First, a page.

Since it was introduced, Boeing has delivered 370 Max aircraft to 47 customers worldwide.
Southwest Airlines was the largest U.S. operator of the Max, with 34 in its fleet. American Airlines has 24 and United Airlines has 14. Delta Air Lines is the sole major U.S. carrier not to have ordered the jet to date. While the Max represents a small percentage of the fleets of these carriers, hundreds more were on order before the crashes.
Internationally, dozens of airlines are slated to take delivery of the Max over the coming years. In North America, Air Canada, WestJet and Aeroméxico fly the aircraft and have orders for more. Ryanair, the European low-cost carrier, will eventually fly more than 100 Max aircraft.
The Max is the latest generation of Boeing’s 737, which was designed to fly medium-range flights like New York to Austin or San Francisco to Chicago. None fly trans-Atlantic.
The Max is about 17 percent more fuel-efficient than its older Boeing 737 siblings. The fuel savings are huge for cash-strapped airlines. Airlines want to deploy the jets as soon as they can, even during this period of depressed travel demand.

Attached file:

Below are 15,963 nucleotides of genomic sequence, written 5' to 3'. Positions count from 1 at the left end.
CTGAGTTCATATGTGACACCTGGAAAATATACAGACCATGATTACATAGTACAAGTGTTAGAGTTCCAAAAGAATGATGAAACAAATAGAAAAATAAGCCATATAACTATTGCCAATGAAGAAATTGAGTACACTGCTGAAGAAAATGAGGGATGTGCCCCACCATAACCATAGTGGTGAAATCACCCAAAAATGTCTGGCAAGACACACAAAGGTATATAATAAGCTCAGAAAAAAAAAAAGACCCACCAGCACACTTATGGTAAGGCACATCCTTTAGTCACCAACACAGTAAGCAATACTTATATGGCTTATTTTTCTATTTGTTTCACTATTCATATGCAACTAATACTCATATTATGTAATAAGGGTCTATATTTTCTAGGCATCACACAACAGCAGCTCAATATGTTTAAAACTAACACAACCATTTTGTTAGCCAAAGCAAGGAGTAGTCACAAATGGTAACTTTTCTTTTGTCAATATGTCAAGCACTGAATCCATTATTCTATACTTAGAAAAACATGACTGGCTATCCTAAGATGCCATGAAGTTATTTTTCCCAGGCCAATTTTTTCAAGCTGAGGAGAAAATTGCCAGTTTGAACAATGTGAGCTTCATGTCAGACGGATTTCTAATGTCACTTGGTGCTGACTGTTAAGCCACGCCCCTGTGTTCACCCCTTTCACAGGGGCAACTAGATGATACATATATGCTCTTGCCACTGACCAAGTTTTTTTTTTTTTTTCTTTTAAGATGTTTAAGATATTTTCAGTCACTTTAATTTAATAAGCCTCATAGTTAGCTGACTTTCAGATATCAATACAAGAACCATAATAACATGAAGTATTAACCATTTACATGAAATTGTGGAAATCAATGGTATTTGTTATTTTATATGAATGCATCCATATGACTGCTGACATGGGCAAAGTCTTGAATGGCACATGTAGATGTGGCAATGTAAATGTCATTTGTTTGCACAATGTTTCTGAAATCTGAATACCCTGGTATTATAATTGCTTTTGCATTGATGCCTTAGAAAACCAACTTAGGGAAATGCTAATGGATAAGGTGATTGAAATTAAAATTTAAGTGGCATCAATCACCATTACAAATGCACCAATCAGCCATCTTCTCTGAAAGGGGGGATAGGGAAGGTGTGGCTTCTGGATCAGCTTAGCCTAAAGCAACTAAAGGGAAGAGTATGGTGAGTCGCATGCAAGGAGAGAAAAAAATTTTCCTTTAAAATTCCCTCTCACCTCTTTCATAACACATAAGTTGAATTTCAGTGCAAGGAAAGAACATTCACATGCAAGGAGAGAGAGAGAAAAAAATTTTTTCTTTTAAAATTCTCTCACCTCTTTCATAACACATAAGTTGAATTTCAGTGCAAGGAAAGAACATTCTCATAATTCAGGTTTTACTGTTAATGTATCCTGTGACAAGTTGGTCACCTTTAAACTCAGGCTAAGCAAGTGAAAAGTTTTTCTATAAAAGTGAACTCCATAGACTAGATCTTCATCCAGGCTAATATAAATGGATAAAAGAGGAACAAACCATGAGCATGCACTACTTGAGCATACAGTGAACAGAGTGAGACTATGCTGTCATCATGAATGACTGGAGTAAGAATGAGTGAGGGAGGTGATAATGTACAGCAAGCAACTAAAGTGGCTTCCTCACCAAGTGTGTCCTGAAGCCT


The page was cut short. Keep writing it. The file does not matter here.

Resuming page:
When you book your ticket online, airlines display the type of aircraft slated to fly the route. You might have to click a link to reveal this information. For example, American Airlines previously listed the Max on its website booking page as the “7M8” aircraft, which stands for Boeing 737 MAX 8. (There are 7, 8, 9 and 10 numbered variants, depending on the seating capacity). Southwest has a webpage that lets you identify what plane you are scheduled to fly on. However, the plane that is scheduled to fly a route can change for myriad reasons, ranging from run-of-the-mill maintenance issues to poor weather causing network delays.
Aviation authorities grounded the Boeing 787 Dreamliner for four months in 2013 because of smoking lithium-ion batteries in two separate incidents. For a time, passengers were skittish about flying the then-new aircraft. That moment has long passed; the Dreamliner is key to many airlines’ international routes. But the Dreamliner had not been involved in fatal crashes.
If you’re waiting at the gate and see your plane, look for large and pointy fins extending above and below the wingtips called winglets. Winglets come in all manner of similar designs, but the Max’s stand out.
Rebook? Yes. Refund? No. U.S. carriers have not yet announced policies related to the return of service of the Max. However, in a statement this week to The New York Times, a United Airlines spokeswoman said that the company “will be transparent — and communicate in advance — with our customers who are booked to fly on a Max aircraft, will rebook those who do not want to fly on a Max at no charge.” Expect other airlines to follow United’s lead.